The Forest Garden

After the indoor presentation, we proceeded outdoors to the wonderful forest garden that Ned has created on the Hampshire College campus. There we saw hawthorn, blackthorn, elderberry, sloe plum plants, nettle, tiny Welsh daffodils, and many other plants, beautifully arranged in beds with stepping stone paths. We ceremonially planted a holly bush in the garden (the berries on it in the photo below were not real but were there for effect! 🙂 ). It’s a beautiful, peaceful sanctuary of edible delight!

Planting the Holly

Welsh Daffodil

On the social network Americymru, Ned wrote: “A long term goal of mine is to teach Permaculture through the medium of Welsh. I want to help create forest gardens (and teach about them) in order to help struggling communities produce a diversity of foods and useful goods which require little maintenance to produce for years. A number of traditional perennial Welsh wild food crops are promising as contributions to forest garden ecosystems (hazel, gooseberry, wild leek, sea kale and sorrel).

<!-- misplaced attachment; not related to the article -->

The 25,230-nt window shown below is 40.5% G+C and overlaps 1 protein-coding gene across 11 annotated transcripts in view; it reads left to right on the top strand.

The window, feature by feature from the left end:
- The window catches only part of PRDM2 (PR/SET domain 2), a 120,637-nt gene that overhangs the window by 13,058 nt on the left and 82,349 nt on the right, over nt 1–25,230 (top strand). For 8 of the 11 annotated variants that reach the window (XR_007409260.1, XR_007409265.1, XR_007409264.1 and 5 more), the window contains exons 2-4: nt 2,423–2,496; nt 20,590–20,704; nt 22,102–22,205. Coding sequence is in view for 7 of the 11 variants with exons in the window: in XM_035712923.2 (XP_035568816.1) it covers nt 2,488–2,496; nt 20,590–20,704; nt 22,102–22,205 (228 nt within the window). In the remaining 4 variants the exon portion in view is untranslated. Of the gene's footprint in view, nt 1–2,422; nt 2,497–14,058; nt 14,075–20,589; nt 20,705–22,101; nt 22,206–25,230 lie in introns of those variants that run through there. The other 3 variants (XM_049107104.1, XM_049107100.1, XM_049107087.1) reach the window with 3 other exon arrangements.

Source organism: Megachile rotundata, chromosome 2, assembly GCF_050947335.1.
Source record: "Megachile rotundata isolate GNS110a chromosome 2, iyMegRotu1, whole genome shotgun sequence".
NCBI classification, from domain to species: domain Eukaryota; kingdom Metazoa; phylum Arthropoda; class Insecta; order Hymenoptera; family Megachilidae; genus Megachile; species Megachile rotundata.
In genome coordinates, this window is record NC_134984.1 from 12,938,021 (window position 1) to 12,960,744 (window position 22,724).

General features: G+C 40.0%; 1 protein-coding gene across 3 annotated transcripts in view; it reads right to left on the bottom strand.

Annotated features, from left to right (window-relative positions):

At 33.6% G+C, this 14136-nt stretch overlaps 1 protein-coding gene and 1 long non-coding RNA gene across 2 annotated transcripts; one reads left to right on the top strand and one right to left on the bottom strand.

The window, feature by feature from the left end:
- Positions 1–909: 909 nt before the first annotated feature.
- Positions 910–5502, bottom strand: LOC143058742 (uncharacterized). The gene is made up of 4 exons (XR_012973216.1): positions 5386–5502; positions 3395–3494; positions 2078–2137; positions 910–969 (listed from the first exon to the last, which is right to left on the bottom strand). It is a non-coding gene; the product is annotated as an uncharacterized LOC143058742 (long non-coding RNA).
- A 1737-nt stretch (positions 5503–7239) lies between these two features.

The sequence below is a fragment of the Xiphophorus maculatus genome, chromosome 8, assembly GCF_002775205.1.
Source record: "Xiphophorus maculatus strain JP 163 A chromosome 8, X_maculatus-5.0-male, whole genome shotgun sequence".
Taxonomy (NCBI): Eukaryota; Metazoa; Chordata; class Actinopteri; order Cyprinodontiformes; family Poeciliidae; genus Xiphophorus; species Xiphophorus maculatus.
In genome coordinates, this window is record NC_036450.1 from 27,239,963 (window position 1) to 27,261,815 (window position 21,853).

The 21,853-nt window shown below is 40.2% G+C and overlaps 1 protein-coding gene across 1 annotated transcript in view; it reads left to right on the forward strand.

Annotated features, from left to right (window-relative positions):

There are strong connections between language, culture, communities, and locally produced food. I believe there is great potential to reinvigorate communities and local economies by investing in perennial agriculture and designed ecosystems. The opportunity for ‘green’ job creation gives the concept added relevance to current policy discussions.”

To finish our time together we enjoyed Herbal Mead, Black Currant Juice, Laver (sea vegetables), and Cawl Mamgu Tregaron (soup).

Gardd bendigedig, Ned! Diolch yn fawr!

Ned Phillips-Jones